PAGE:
“A dating website designed by Fidel Castro.” Conservative MP Scott Reid delivered this review of the latest twist in the federal government's effort to placate electoral reform advocates. MyDemocracy.ca mirrors the experience of taking one of those Scientology “IQ Tests.” Like most things related to the Trudeau Government, the quiz would’ve been better off in the paws of BuzzFeed:

Marijuana plan looks likely to keep shady weed dealers in business. Pot dispensaries feel betrayed after the prime minister expressed support for a police crackdown—while noting that legalization isn’t being pursued to please recreational users. A new committee report suggests doing away with storefront pot sales altogether in favour of mail-order, possibly as a way of helping Canada Post stay afloat. (Stateside, pot is being sold as a potential saviour for record stores.)

A new magazine cover for Michael Bryant. Precedent catches up with Ontario’s former attorney general, who's working to establish a criminal law practice. Bryant’s experiences after being charged with criminal negligence and dangerous driving in the 2009 death of cyclist Darcy Allan Sheppard continue to influence him—and he's still apparently grateful to his lawyer, Marie Henein, who convinced the Crown to drop the case. “To me,” says Bryant, “she was a rescue worker.”

Don Peat goes from reporting the story to spinning it in 72 hours. The Toronto Sun’s crack chronicler of the Rob Ford mayoralty, who was most recently the paper's assistant city editor, left journalism last Thursday to take a job as the mayor's mouthpiece. And look: he's already on the front page, sitting next to John Tory during a pre-budget face-off with the Sun’s editorial board.

Caffeine pills—not just for exam cramming anymore! Wake-Ups, a stimulant pill that has never advertised before in its 65-year history, is trying a deadpan millennial advertising campaign. The marketing effort started with a rooster-headed mascot wandering around the city in pursuit of social media sightings. There’s such a thing as trying too hard:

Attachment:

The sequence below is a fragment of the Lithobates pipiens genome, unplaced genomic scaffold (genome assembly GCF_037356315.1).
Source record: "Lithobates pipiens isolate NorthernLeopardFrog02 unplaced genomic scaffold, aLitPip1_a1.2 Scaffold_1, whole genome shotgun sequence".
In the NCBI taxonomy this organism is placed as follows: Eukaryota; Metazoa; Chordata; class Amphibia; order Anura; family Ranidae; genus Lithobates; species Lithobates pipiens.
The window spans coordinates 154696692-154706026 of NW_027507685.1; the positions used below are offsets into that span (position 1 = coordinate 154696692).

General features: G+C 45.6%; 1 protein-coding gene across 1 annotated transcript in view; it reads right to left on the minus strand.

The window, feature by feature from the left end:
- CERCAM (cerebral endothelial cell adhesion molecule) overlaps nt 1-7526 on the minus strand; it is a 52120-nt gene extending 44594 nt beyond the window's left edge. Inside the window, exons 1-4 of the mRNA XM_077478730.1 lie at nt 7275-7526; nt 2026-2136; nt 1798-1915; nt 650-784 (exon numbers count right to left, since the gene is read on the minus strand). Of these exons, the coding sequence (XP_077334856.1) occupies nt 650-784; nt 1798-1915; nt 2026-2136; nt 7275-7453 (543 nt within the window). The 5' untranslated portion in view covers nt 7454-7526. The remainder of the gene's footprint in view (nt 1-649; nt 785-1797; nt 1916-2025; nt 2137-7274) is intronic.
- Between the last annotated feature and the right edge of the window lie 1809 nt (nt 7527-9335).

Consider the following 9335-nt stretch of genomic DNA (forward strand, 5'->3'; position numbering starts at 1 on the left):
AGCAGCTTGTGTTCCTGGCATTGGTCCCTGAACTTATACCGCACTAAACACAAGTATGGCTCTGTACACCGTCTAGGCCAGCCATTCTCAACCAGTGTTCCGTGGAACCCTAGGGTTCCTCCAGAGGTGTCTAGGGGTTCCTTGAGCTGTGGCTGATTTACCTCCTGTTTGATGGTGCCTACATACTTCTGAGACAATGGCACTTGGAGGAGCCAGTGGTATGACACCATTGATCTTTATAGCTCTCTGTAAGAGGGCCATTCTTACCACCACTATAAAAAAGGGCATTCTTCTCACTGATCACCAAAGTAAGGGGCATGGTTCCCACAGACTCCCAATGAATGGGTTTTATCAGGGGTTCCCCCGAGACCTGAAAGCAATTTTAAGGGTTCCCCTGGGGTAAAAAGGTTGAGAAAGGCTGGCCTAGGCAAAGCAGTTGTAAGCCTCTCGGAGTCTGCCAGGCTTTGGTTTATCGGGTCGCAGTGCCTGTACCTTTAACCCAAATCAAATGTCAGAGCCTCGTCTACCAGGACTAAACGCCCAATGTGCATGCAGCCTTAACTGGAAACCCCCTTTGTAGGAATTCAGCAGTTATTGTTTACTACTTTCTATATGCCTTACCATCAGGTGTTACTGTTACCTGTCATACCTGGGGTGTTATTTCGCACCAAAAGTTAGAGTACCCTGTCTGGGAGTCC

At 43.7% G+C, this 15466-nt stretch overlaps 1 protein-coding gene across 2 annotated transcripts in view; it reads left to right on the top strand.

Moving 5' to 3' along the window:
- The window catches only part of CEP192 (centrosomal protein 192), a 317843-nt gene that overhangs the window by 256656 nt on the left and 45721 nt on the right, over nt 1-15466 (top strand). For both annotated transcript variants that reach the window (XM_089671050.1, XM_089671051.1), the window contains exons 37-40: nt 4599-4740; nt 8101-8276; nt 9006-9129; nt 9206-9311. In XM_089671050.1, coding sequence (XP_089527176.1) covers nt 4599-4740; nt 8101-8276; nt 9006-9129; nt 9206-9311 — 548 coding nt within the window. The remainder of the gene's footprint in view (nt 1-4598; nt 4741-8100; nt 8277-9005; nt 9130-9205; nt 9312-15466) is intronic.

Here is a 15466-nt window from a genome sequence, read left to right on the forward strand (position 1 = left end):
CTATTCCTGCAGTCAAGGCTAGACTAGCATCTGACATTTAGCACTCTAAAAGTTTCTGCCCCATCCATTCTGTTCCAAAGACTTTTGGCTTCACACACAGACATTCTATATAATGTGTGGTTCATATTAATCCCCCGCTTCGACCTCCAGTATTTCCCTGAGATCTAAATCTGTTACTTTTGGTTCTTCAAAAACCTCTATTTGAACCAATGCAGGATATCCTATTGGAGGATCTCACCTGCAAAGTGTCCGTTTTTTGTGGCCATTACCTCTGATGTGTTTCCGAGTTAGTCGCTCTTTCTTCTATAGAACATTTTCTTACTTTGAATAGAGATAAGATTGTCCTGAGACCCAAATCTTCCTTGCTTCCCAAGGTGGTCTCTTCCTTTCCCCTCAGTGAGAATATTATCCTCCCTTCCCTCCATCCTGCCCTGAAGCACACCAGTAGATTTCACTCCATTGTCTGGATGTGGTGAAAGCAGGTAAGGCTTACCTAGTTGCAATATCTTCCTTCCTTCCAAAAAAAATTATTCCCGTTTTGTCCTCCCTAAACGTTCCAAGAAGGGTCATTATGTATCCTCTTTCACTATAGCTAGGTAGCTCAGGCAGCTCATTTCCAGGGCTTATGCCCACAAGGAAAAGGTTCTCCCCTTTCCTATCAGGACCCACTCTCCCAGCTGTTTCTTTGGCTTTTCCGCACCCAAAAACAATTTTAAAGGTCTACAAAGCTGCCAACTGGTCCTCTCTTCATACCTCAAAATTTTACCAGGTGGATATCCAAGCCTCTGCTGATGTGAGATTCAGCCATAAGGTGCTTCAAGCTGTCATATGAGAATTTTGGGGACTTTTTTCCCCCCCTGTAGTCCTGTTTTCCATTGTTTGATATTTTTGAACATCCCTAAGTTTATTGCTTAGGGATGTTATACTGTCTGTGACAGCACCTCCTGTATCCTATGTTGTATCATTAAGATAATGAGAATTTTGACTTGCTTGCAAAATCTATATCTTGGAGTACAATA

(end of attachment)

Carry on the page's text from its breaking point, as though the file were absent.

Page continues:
Sebastian Bach unleashes his book. 18 and Life on Skid Row makes him the most famous author to come out of Peterborough since Robertson Davies. The book includes artistic photos his father took when they went to see KISS at Maple Leaf Gardens in 1979, a recollection of when Jon Bon Jovi’s father threatened to kill Bach for callng his son “Jon Blow Me,” and a recounting of the time Bach threw a bike wheel off a Toronto rooftop in 1990, through the windshield of a new Mercedes SUV.

Canada’s most tweeted of 2016. A pre-election tweet scored some text-speaking teen over a quarter-million retweets—beating out Drake’s Views album tracklist and, mercifully, anything related to @norm.

Word of the moment


The bland wording on Ontario PC leader Patrick Brown's podium during his latest policy announcement.

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